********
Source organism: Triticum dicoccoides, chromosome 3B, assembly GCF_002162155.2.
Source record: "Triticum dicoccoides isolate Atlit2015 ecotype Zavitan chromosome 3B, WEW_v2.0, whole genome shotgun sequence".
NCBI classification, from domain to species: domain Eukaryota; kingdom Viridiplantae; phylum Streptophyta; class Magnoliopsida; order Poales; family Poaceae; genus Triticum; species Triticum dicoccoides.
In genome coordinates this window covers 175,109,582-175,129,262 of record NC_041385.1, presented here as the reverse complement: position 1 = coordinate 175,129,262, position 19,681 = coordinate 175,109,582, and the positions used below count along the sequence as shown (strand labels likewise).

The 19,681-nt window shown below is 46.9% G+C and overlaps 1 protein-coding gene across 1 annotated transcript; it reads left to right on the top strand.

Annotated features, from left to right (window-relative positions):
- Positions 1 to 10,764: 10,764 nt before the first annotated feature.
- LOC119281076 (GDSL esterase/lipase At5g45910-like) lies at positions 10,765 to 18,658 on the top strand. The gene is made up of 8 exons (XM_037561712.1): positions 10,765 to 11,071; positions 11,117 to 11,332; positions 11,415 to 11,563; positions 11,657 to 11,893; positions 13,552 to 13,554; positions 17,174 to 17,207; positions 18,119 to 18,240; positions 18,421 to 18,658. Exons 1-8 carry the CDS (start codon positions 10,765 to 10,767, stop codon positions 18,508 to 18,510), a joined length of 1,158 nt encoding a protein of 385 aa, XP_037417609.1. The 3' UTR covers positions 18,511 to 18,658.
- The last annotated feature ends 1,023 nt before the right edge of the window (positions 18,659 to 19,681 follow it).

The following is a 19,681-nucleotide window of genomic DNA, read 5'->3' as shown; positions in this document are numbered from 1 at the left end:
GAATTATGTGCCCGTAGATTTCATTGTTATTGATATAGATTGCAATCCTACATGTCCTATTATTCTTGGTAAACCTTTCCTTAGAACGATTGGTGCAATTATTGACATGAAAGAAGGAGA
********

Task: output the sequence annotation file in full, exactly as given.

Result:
Source organism: Triticum dicoccoides, chromosome 3B, assembly GCF_002162155.2.
Source record: "Triticum dicoccoides isolate Atlit2015 ecotype Zavitan chromosome 3B, WEW_v2.0, whole genome shotgun sequence".
NCBI classification, from domain to species: domain Eukaryota; kingdom Viridiplantae; phylum Streptophyta; class Magnoliopsida; order Poales; family Poaceae; genus Triticum; species Triticum dicoccoides.
In genome coordinates this window covers 175,109,582-175,129,262 of record NC_041385.1, presented here as the reverse complement: position 1 = coordinate 175,129,262, position 19,681 = coordinate 175,109,582, and the positions used below count along the sequence as shown (strand labels likewise).

The 19,681-nt window shown below is 46.9% G+C and overlaps 1 protein-coding gene across 1 annotated transcript; it reads left to right on the top strand.

Annotated features, from left to right (window-relative positions):
- Positions 1 to 10,764: 10,764 nt before the first annotated feature.
- LOC119281076 (GDSL esterase/lipase At5g45910-like) lies at positions 10,765 to 18,658 on the top strand. The gene is made up of 8 exons (XM_037561712.1): positions 10,765 to 11,071; positions 11,117 to 11,332; positions 11,415 to 11,563; positions 11,657 to 11,893; positions 13,552 to 13,554; positions 17,174 to 17,207; positions 18,119 to 18,240; positions 18,421 to 18,658. Exons 1-8 carry the CDS (start codon positions 10,765 to 10,767, stop codon positions 18,508 to 18,510), a joined length of 1,158 nt encoding a protein of 385 aa, XP_037417609.1. The 3' UTR covers positions 18,511 to 18,658.
- The last annotated feature ends 1,023 nt before the right edge of the window (positions 18,659 to 19,681 follow it).

The following is a 19,681-nucleotide window of genomic DNA, read 5'->3' as shown; positions in this document are numbered from 1 at the left end:
GAATTATGTGCCCGTAGATTTCATTGTTATTGATATAGATTGCAATCCTACATGTCCTATTATTCTTGGTAAACCTTTCCTTAGAACGATTGGTGCAATTATTGACATGAAAGAAGGAGA